Here at Indigo Night, we're looking forward to 2 astronomical events that occur in early February -- Groundhog Day and Chinese New Year.

Wait!  Groundhog Day an astronomical event?  How can waiting for a hibernating varmint to venture out of his winter quarters be tied to the Sun, Moon and the stars?

Groundhog Day is an Americanization of an ancient holiday that has been celebrated for millennia.  In Medieval Europe, they might have called it Imbolc, Candlemas, or St. Brigid's Day.  One of the 4 cross-quarter days -- so called because they fell half-way between the equinoxes and solstices -- Imbolc would take take place on the day when the sun reached 315 degrees. 

To ancient cultures, cross-quarter days were arguably as important as the quarter days.  Imbolc means "ewe's milk" in Celtic;  if you belonged to a herding culture in Medieval Europe, precisely when the ewes lactated, just prior to their lambs' birthing, would be a defining moment, considered a sign of the end of winter and the coming of Spring.  In addition to purifying their homes and themselves, celebrants would seek other divinations, or signs, for the season ahead.  Hence we arrive at the importance of the groundhog to a day that has its foundations in our ancient ancestors' astonomical knowledge and agricultural heritage.  Most of us have don't get a chance to learn first-hand whether the ewes are lactacting, so Punxsutawney Phil got the job as seasonal prognosticator.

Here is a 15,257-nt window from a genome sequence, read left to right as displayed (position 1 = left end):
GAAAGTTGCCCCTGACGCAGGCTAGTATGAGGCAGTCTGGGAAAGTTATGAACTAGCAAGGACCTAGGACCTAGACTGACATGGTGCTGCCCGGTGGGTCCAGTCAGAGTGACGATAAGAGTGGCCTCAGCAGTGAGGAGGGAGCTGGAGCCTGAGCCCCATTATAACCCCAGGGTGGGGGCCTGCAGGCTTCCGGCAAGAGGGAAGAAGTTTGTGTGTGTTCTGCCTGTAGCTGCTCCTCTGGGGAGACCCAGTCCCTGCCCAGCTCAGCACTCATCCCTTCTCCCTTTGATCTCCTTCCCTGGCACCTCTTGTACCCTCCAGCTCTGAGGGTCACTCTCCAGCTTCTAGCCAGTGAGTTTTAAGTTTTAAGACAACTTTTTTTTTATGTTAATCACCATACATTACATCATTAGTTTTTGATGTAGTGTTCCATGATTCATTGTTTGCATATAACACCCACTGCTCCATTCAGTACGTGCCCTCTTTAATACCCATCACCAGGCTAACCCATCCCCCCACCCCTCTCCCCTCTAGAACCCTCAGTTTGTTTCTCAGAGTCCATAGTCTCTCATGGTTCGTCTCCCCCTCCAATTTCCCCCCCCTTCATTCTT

Beltane in May, Lammas in August, and Samhain in October are the other cross-quarter days, also marking the end of the preceding season and the beginning of the next.  For those of us who think of the equinoxes and solstices as marking the beginning and ending of the seasons, this might be confusing.  How can spring begin in February when the vernal equinox doesn't occur until March 21/22?  But here's another way of looking at it:  how can we say that summer begins on June 21/22 when the temperatures are telling us summer has already arrived?   Here in Virginia, the first cool nights hinting of Autumn's approach typically arrive the first full week of August, about the time when the Sun has reached 135 degrees. 

Unsurprisingly, given that the Chinese calendar is a lunisolar calendar, Chinese New Year is also tied to the cross-quarter day.  Although what's celebrated by Asian cultures is a lunar new year, this day is fixed as being the new moon that occurs during the first solar term.  The solar new year, otherwise known as Lichun or Farmer's Day, is celebrated on February 4, when the Sun is at 315 degrees.  The lunar new year follows soon after, on February 10.

This year, the 4711th year of the Chinese calendar, is the year of the Black Water Snake. Whether you're a Pig, a Dragon, a Monkey, or a Rooster, may you find signs of health, wealth, longevity, peace, and wisdom all around you on Groundhog's Day and throughout 2013.